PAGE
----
Very few genres or subgenres of filmmaking have as many expected elements as Christmas films. Just as you’re meant to haul out the old familiar decorations year on year, if you as the screenwriter behind ye olde holiday movie don’t deliver the goods, people notice, and you might ruin someone’s Christmas Eve. No pressure. Not to mention you’re also up against a pretty significant canon of classics and a monstrous collection of Hallmark movies. It’s smart to take all the pointers you can get, but most people think they’ve got something as ubiquitous as a Christmas classic down pat. What might you not have considered?
Well, if you ask David Jay Willis, at first his advice rings familiar. Wanting to break into low-budget Christmas films, Willis set about analysing his favorite holiday movies. Here are some of his findings:
Though we love it, Christmas must be in jeopardy, so that, over the course of the film, jolliness and belief can resurrect the holiday. This quality pairs nicely with the must-have family theme; the reconstitution and reaffirmation of the family unit. Christmas brings us together, and for this purpose, first it must hang in the balance. Even subversive movies about what a disaster Christmas can be, such as Nation Lampoon’s Christmas Vacation, adhere to this pattern. Though at first they represent an obstacle to Chevy Chase’s idealised holiday celebrations, Christmas is eventually saved by his off-kilter family through spoiler-filled hijinks.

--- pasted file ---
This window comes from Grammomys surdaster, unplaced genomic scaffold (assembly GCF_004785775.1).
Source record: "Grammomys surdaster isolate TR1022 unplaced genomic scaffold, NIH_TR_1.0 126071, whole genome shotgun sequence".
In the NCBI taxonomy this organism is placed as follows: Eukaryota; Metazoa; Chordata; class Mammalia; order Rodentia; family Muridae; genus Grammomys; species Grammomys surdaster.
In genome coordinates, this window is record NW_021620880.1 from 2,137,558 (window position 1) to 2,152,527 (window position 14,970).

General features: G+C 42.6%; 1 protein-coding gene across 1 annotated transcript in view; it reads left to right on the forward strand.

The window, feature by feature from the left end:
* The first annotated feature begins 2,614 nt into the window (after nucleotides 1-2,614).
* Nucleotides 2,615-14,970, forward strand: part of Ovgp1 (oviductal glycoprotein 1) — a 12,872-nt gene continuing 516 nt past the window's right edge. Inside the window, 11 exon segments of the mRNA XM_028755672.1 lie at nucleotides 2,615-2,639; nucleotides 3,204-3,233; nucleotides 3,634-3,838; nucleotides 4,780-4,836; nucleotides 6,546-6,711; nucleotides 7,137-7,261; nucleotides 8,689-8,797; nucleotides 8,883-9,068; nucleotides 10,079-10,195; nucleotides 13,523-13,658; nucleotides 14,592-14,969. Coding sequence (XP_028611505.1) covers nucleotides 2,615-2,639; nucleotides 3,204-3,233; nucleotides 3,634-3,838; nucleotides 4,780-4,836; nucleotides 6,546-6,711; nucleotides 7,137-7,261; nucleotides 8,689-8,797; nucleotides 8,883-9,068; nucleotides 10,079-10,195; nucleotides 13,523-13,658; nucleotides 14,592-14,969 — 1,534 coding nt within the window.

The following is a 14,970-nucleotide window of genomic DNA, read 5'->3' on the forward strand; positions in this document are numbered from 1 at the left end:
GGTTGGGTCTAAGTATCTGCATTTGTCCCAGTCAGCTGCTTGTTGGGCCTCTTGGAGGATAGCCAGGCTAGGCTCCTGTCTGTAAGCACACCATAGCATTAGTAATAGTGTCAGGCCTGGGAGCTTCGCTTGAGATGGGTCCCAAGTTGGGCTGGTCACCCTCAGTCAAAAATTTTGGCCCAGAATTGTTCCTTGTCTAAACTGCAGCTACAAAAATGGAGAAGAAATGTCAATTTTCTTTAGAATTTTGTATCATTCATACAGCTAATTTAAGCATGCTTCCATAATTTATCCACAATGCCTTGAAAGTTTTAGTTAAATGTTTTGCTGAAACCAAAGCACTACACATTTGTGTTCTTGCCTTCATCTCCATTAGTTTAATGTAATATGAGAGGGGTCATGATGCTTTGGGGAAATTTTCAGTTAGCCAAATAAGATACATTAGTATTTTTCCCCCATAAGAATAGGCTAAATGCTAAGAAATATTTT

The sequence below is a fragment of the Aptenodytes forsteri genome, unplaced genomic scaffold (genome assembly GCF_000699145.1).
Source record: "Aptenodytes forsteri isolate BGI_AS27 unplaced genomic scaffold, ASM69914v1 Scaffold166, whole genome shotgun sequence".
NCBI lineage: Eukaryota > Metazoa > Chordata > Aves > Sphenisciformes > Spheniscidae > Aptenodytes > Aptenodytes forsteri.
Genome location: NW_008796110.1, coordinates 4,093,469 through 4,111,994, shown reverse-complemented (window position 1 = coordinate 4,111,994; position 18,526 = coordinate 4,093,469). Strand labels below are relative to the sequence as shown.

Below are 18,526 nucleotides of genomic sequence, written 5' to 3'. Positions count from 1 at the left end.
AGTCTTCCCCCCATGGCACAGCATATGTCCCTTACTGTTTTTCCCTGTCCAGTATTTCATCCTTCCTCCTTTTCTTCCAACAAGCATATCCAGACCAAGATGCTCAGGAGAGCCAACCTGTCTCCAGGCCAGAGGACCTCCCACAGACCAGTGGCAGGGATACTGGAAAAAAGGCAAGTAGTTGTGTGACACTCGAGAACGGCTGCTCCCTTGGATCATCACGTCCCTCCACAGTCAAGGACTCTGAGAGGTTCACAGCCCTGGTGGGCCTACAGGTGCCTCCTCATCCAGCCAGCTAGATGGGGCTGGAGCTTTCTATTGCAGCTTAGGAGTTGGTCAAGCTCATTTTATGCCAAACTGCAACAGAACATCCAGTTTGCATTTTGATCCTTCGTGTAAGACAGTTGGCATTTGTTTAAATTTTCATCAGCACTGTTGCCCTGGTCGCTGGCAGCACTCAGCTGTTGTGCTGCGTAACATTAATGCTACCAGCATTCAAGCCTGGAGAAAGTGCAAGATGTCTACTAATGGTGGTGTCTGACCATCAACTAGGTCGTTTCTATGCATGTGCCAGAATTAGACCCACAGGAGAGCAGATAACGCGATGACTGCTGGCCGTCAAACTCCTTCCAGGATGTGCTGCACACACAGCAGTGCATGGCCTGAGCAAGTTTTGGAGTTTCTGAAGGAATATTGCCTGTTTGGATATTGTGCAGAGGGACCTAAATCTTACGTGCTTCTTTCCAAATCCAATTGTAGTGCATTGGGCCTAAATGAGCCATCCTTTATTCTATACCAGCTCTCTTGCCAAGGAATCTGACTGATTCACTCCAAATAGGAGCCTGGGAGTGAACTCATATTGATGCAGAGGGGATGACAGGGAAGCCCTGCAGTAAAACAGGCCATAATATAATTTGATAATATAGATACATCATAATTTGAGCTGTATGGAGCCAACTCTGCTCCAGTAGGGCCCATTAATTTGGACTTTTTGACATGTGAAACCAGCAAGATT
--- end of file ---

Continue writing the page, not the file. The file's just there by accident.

Elf, another of Willis’ favorites, centres on a grouch of a dad who no longer believes in Christmas, and who is more broadly growing apart from his family. His temperament is only saved by reconnecting with his son Buddy the elf, the very embodiment of holiday joy. This is one of the most elegant marriages of the two themes.
But, none of this seems too out of place. Well, Willis’ next observation may turn a few heads, as the writer explores the subtle and brief sexual element present in most Christmas movies. He acknowledges how strange this statement sounds, but consider: even in the Hays-Code adhering heyday of It’s a Wonderful Life that film thinks to include a “fallen woman”, or the bizarre leg lamp featured in A Christmas Story (Willis believes that the mother character’s protests are motivated by feeling sexually ‘threatened’ by the decor), or once again, Christmas Vacation with the alluring neighbour. Even the spectacularly family-friendly Elf features a sequence in which Zooey Deschanel is discretely seen showering, when an oblivious Buddy wanders in to better hear her sing, and then to join in.
Why are all of these here? Willis found himself asking the same question before being struck by an epiphany: Christmas is sentimentalized as sort of noble, a time when you’re meant to be on your best behaviour, to show kindness to your fellow man and all that. The sensual element is a tiny touchstone of coarseness meant to help ground the movie around it, if only just a little. The contrast is an aide to better demonstrate the value of all this mawkishness, or else you might go out in a diabetic fever.
Whether you agree with Willis’ Freudian insight, what’s valuable to remember is that it’s always worth interrogating the mini-tropes that often go overlooked in any genre. Dedication comes down to the miniscule, after all. Merry Christmas.